How do you measure success? What is your grading system? Do you have one for yourself, your children or their schools? How about your career or your employer? If you had a score pad in your hand how would you rate where you live, your neighborhood or your city? What would be your criteria?
As people we are always measuring and being measured.
The Federal Way school district recently found itself in a kerfuffle with some in this community with its new grading system. School districts often have problems with change. Parents, students and staff like familiarity.
It is the district’s responsibility to have a system that is understandable, provides information to the district, teachers and parents on each student’s performance. Grades are never the whole story and regardless of the system being used, the challenge is to get students to achieve at their greatest potential.
Greatschools.org, the school district rater used by the online real estate marketing company Zillow.com, gives the Federal Way school district a rating of 4 on a scale of 0-10, with 10 being high. They give the Auburn and Kent school districts a 5. Bellevue gets a 9 and Seattle a 7.
On my part, this is not a judgment of Federal Way Public Schools, but a statement that it is being graded. Before any of us draw conclusions, my guess is most of us do not know the grading criteria being used.
However, families looking to relocate to an area accept the grade as valid because they believe Zillow.com as a purveyor of information.
If you have school age children and live in the district, you may or may not be aware of the district’s rating from Greatschools.org.
If you are a part of your children’s daily activities and a cheerleader for them and their school, your children are on their way to getting a great education.
If you are involved, you recognize the rating by Greatschools.org has minimal impact on the education your children are receiving. But, their rating creates a negative impression of Federal Way that affects all of us.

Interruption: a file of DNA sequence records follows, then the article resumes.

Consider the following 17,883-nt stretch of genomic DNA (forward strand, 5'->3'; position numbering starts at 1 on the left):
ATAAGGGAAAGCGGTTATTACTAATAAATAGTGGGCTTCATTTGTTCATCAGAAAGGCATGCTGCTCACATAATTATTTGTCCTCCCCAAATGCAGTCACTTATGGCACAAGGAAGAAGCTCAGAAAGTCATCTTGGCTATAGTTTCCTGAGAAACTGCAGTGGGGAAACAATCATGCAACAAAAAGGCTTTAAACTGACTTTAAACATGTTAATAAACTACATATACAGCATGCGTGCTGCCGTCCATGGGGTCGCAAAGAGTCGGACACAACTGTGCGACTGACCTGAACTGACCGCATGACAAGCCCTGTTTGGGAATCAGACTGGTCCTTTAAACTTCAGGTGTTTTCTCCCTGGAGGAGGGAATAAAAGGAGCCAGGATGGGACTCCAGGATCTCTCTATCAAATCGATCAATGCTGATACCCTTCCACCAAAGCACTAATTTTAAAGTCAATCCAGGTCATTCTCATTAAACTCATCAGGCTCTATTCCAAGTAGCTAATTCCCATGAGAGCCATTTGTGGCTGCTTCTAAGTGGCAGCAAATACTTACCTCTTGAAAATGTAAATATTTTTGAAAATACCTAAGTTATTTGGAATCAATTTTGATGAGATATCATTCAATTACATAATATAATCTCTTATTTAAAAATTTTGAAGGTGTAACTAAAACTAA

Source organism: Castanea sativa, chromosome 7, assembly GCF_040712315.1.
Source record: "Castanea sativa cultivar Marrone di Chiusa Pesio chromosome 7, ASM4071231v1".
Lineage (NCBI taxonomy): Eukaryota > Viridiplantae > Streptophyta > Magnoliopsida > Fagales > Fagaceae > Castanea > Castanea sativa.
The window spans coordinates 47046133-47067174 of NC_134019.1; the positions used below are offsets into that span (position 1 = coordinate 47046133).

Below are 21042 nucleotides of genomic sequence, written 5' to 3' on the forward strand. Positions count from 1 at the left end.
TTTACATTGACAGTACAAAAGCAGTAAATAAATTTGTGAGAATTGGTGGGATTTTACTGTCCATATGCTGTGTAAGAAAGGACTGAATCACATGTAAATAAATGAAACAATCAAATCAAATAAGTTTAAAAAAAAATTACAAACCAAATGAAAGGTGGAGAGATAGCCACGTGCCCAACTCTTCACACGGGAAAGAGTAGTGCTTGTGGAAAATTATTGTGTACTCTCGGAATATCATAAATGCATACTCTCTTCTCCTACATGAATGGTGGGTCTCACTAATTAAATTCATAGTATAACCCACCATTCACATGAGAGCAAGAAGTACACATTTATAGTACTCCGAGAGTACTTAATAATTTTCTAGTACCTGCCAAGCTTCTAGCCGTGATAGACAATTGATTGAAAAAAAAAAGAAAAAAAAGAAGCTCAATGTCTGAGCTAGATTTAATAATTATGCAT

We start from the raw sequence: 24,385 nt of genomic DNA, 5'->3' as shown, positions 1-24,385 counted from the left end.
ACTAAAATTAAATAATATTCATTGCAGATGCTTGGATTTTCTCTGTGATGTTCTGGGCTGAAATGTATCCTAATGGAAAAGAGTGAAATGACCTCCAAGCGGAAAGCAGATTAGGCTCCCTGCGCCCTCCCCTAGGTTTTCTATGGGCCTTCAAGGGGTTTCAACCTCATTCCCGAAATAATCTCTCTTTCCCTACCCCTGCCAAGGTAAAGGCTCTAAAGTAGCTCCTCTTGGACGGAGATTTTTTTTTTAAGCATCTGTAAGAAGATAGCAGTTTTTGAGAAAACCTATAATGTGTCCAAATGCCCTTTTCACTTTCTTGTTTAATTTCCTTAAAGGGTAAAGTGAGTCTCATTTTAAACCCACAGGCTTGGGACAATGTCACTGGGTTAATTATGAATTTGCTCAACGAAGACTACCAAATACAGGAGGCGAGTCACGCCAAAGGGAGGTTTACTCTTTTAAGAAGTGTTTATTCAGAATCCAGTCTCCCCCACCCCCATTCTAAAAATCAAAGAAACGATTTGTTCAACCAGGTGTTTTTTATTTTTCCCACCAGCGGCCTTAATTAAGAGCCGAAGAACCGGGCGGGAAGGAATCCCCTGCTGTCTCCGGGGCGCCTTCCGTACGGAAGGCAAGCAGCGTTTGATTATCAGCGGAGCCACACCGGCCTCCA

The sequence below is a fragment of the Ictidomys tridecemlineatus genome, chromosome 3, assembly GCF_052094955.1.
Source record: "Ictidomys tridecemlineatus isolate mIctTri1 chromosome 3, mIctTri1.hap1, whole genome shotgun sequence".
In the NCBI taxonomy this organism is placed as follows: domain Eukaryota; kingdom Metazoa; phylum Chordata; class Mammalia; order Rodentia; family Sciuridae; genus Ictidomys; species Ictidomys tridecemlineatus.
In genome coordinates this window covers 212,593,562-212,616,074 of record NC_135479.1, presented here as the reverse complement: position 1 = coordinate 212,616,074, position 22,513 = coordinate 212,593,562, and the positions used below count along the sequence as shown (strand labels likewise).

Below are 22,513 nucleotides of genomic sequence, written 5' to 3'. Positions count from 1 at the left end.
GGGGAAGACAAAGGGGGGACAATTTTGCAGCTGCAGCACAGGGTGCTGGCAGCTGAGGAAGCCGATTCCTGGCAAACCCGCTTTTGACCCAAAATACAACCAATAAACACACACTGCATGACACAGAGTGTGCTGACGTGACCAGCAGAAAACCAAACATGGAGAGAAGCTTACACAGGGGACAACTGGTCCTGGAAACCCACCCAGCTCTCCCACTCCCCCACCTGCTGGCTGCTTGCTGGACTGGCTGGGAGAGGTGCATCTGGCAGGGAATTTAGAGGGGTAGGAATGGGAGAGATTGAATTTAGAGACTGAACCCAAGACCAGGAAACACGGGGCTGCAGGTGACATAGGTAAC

The district initiates a new grading system and we have angry parents and negative articles written. Sadly, there is no outcry when the district receives a low rating.
It’s much easier to blame leaders when we do not understand or like a new system than it is to ask the questions: “what can we do to improve” or “how can I help?”
Where is our collective personal responsibility for the schools and student needs as district parents and residents?
The district can set the table for success. However, they don’t do it alone. They need the cooperation of students, families and community. We need to appreciate their challenge.
They have to meet the needs of more than 22,000 students, provide transportation and meals, make sure each classroom is staffed, buildings and grounds maintained, extracurricular activities provided, student safety assured, educate and measure the success of each student.
They have an impressive challenge that deserves respect. Add diversity of 105 languages spoken in district schools and the fact that 57 percent of the students live at or near the federal poverty level and the challenge grows.
Cultural differences, communication barriers, economic stress, and hunger stretch family resources to the breaking point for many students. But in typical fashion we see the world through the lens of “how change affects me.”
Success will come only when we realize we are in this together. As residents and parents, our opinions matter but until we choose to expect more of ourselves, a meaningful dialogue for improvement will not take place.
Or as Walt Kelly’s comic strip character Pogo would say: “We have met the enemy and he is us.”
Federal Way resident Keith Livingston: email@example.com